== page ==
- Dr. Amedeo Lonardo, MD
- Operating Unit of Metabolic Syndrome, Azienda Ospedaliero-Universitaria di Modena, Ospedale Civile di Baggiovara, Modena, Italy.
Special Issue Introduction
Nonalcoholic fatty liver disease (NAFLD) is becoming a major cause of hepatocellular carcinoma (HCC). However, incomplete knowledge of the pathomechanisms of hepatic carcinogenesis and a lack of tools to stratify the risk of HCC hamper the implementation of effective screening programs and commonly result in a late diagnosis of HCC among those with NAFLD.
Similar to non-A, non-B Hepatitis virus, later renamed Hepatitis C virus, nonalcoholic fatty liver disease (NAFLD) initially received a "negative" definition. The "nonalcoholic" attribute was originally designed to emphasize the histological similarities with the full spectrum of alcoholic liver disease at variance with which, though, NAFLD is typically observed in the nonalcoholic. Forty years of intensive studies have failed to identify any effective drug treatment and the more rapidly progressive form of NAFLD, i.e. nonalcoholic steatohepatitis (NASH), other than the difficult-to-maintain lifestyle changes, essentially remains an orphan disease.
NAFLD is strongly and bi-directionally linked with metabolic derangements, namely insulin resistance and its correlates such as visceral obesity, dysglicemia/type 2 diabetes, and atherogenic dyslipidemia. So strong is such a nexus that, recently, NAFLD has received the long-awaited novel "positive" denomination metabolic associated fatty liver disease (MAFLD). The advantages of defining a disease based on what it is, rather than what it is not, are indubitable. However, prudence should be exercised owing to the risks of prematurely abandoning the old and immediately adopting the novel MAFLD definition. Preliminary evidence suggests that "MAFLD" is more practical than "NAFLD" for capturing those with a high risk of liver disease progression. Nevertheless, additional studies are awaited to either confirm or disprove this notion, with special regard to the risk of HCC.
Clinicians, drug industries, health authorities, nurses, patients and researchers are now faced with novel challenges regarding evaluation and validation of this novel nomenclature. Is this functional? Is it feasible in research and clinical practice? Will it help to identify a more homogeneous subset of NAFLD patients amenable to the benefit of more effective treatment approaches than the disappointing ones we have tested so far? Shall we avoid that NAFLD and MAFLD are used interchangeably? Shall we have to re-write all that we know regarding NAFLD? Does MAFLD specifically add to the risk of HCC?
Against this intriguing backdrop, Hepatoma Research is willing to contribute to this extensive clinical and academic debate by publishing a special issue entitled “From NAFLD to MAFLD: the Dawn of a New Era?”. This special issue specifically focuses on the NAFLD-MAFLD comparative analysis and accurate scrutiny of the pros and cons of the novel nomenclature.
We cordially invite all those who work in this field to submit their articles (Original Articles, Reviews, Commentaries, Editorials) for publication in Hepatoma Research. Special emphasis will be given to the risk of developing HCC in MAFLD, systemic and hepatic molecular mechanisms involved in hepatic carcinogenesis, as well as biomarkers of early HCC and other clinical and translational topics.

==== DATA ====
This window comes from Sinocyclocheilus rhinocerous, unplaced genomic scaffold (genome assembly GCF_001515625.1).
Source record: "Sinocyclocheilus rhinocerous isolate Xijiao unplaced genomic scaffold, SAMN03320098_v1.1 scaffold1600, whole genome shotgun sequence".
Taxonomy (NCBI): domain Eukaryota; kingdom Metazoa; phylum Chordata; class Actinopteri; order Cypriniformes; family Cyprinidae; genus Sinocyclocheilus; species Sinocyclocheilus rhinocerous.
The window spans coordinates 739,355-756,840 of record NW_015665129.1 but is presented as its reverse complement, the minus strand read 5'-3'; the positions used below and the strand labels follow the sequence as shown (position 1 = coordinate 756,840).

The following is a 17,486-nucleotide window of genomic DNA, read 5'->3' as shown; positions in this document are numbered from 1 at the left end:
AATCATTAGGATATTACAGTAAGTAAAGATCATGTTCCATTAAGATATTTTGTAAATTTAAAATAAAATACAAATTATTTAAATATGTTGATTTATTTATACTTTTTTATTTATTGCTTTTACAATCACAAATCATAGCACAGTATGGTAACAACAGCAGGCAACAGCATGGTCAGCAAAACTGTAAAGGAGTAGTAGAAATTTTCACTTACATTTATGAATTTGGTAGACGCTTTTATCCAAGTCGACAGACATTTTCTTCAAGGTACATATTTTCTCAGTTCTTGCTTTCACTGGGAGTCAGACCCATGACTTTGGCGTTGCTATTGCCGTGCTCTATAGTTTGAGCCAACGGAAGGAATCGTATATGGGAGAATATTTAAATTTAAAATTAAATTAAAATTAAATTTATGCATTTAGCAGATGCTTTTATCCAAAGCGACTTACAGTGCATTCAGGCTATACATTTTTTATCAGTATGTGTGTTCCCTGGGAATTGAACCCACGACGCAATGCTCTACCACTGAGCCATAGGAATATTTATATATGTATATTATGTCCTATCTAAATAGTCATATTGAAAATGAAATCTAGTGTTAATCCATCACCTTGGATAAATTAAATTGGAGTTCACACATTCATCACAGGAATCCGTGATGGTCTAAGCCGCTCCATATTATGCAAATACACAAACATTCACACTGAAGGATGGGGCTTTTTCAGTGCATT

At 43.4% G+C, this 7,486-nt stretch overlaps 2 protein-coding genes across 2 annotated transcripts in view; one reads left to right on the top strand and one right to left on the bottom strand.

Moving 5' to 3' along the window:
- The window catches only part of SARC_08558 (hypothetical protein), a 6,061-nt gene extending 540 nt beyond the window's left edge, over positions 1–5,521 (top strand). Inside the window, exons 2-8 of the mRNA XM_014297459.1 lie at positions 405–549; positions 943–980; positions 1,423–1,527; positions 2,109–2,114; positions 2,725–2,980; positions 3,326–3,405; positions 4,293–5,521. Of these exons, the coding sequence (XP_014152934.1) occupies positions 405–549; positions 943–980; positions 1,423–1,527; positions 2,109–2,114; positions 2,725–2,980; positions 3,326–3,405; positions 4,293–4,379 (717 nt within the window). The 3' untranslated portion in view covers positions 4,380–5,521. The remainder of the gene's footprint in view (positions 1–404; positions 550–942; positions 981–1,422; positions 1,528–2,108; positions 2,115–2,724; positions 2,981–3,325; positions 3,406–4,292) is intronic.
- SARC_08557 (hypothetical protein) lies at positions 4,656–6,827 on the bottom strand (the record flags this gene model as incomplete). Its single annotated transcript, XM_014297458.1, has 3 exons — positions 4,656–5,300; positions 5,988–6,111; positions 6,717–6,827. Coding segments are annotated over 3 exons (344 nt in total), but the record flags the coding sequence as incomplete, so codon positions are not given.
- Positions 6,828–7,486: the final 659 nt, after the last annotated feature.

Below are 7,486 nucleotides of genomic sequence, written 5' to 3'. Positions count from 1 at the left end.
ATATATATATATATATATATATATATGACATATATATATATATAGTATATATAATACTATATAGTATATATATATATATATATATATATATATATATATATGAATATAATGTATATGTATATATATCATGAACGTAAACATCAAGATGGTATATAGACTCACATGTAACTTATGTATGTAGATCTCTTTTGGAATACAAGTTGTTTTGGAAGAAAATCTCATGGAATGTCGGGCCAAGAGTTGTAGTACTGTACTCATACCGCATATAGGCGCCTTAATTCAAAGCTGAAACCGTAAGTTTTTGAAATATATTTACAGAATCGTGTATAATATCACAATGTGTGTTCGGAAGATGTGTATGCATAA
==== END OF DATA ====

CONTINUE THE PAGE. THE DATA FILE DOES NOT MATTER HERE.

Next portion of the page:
1. Primary and secondary NAFLD/MAFLD: similarities and differences
2. Sex differences in NAFLD/MAFLD
3. Personalized diagnosis and management
4. Genetics of NAFLD/MAFLD
5. Natural course of disease
6. NAFLD/MAFLD, hepatic and extra-hepatic cancer
7. NAFLD/MAFLD and cardio-nephro-metabolic risk: fact of fiction?
8. Histology versus non-invasive assessment: when and for whom?
10. Role of conventional ultrasonography and novel imaging techniques in the initial and follow-up assessment
Participants1. Sanja Stojsavljevic-Shapeski Department of Gastroenterology and Hepatology, Sisters of Charity University Hospital Center, Zagreb, Croatia.
2. Azriyanti binti Anuar Zaini Division of Pediatric Endocrinology, Department of Pediatrics, Faculty of Medicine, University Malaya, Kuala Lumpur, Malaysia.
3. Rosa Lombardi Department of Pathophysiology and Transplantation, Ca' Granda IRCCS Foundation, Policlinico Hospital, University of Milan, Milan, Italy.
4. Ioanna Panagiota Kalafati Department of Nutrition and Dietetics, School of Health Science and Education, Harokopio University of Athens, Athens, Greece.
5. Mazen Noureddin Division of Digestive and Liver Diseases, Comprehensive Transplant Program, Cedars-Sinai Medical Center, Los Angeles, California, USA.
6. Matthew J. Armstrong Liver Transplant Unit, Queen Elizabeth University Hospitals Birmingham, Birmingham, UK.
7. Jonathan P Jacobs The Vatche and Tamar Manoukian Division of Digestive Diseases, Department of Medicine, David Geffen School of Medicine at UCLA, Los Angeles, California, USA.
8. Chandra S Bhati Departments of Surgery, Virginia Commonwealth University Health System, Richmond, Virginia, USA.
9. Benash Altaf Department of Physiology, Aziz Fatimah Medical and Dental College, Faisalabad, Pakistan.
10. Alessandro Mantovani Section of Endocrinology, Diabetes and Metabolism, Department of Medicine, University and Azienda Ospedaliera Universitaria Integrata of Verona, Verona, Italy.
11. Zhang Lili Department of Endocrinology, The Second Affiliated Hospital, Chongqing Medical University, Chongqing, China.
12. Giovanni Targher Section of Endocrinology, Diabetes and Metabolism, Department of Medicine, University and Azienda Ospedaliera Universitaria Integrata of Verona, Verona, Italy.
The list is arranged in no particular order and being updated.
Submission Deadline15 Apr 2021